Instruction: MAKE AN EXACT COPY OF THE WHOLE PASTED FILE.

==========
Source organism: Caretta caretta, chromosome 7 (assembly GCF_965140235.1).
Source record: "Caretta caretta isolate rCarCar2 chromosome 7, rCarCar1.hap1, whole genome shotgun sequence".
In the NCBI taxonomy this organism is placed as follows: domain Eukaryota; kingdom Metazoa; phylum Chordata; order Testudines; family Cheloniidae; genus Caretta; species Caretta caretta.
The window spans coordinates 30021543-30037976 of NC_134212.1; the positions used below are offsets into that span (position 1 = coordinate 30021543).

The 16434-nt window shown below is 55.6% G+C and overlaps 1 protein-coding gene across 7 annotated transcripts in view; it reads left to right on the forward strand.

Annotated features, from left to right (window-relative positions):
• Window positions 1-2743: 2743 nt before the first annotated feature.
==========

Source organism: Caretta caretta, chromosome 7 (assembly GCF_965140235.1).
Source record: "Caretta caretta isolate rCarCar2 chromosome 7, rCarCar1.hap1, whole genome shotgun sequence".
In the NCBI taxonomy this organism is placed as follows: domain Eukaryota; kingdom Metazoa; phylum Chordata; order Testudines; family Cheloniidae; genus Caretta; species Caretta caretta.
The window spans coordinates 30021543-30037976 of NC_134212.1; the positions used below are offsets into that span (position 1 = coordinate 30021543).

The 16434-nt window shown below is 55.6% G+C and overlaps 1 protein-coding gene across 7 annotated transcripts in view; it reads left to right on the forward strand.

Annotated features, from left to right (window-relative positions):
• Window positions 1-2743: 2743 nt before the first annotated feature.